The farmers have abandoned their homes, and the land has become uninhabited. The only things left with life in them are the modern farming implements, made of metal and fueled by gasoline. Unlike traditional farmers and beasts of burden, however, the tractors lose all vitality once they are powered down.
The mechanized, profit-hungry nature of the new farming techniques dehumanizes everyone involved. The farming process has lost the organic intimacy that it had for families like the Joads.
The cold, mechanized efficiency of these technical tools removes the land’s wonderful properties, and the tractor men cannot understand the land as deeply as the farmers did. Similarly, this machinery prevents the men who use it from truly understanding themselves, and life in general, in anything but detached, scientific terms. Meanwhile, the vacant houses become increasingly decrepit. Prairie animals take over the homes.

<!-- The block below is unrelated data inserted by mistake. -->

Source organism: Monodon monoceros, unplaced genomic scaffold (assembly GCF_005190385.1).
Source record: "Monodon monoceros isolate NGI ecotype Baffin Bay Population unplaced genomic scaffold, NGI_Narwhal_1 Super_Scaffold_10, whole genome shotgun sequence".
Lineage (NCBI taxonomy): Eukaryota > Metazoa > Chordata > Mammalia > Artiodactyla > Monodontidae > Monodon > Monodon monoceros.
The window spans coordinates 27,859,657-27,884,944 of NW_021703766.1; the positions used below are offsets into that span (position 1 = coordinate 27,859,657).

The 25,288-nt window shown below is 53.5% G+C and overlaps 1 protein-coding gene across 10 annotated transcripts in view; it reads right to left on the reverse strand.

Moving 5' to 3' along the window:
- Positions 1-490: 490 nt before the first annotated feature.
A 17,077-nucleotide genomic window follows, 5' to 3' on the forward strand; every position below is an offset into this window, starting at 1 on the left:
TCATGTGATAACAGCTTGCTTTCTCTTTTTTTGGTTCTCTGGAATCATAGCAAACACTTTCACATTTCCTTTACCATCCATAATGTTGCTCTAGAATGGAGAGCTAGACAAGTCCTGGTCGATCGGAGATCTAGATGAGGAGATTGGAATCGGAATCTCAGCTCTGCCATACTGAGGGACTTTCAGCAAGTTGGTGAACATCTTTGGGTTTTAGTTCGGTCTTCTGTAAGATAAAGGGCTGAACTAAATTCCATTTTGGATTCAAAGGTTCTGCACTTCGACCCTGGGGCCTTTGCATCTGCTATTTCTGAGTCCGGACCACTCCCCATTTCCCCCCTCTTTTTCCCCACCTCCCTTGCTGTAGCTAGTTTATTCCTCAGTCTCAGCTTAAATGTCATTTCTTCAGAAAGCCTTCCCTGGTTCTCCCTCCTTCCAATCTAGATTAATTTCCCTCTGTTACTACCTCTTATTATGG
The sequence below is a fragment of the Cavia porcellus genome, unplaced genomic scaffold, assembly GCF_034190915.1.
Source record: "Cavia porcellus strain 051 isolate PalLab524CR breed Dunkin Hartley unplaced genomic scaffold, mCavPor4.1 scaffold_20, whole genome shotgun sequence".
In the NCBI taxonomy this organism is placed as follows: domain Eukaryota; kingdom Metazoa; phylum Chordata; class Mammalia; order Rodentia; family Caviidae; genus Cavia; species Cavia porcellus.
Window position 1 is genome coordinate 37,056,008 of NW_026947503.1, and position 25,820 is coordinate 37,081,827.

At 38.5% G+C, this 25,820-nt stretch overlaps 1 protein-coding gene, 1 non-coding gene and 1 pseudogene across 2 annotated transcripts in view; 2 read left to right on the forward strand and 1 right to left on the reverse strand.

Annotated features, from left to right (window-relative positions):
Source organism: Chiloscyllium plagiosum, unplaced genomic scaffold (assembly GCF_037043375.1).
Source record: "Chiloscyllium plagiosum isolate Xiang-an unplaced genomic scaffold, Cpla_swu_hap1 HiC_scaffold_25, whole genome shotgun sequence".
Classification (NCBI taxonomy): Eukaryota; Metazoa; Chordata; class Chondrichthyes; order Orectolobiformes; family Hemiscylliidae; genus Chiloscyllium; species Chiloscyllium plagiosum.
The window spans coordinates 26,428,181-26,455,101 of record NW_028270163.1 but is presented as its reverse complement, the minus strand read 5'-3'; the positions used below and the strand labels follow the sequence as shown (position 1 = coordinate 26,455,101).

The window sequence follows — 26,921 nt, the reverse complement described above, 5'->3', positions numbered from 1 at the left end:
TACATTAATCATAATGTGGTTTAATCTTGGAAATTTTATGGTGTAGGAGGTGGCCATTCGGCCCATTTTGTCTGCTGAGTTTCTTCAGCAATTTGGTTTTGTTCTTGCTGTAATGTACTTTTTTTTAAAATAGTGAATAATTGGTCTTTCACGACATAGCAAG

Once again, technology is shown to alienate men from the natural sense of wonder and intimate connection to the land that makes them human. By failing to love and understand the land, the tractor men miss out on the fundamental humanity that Casy praises above all else.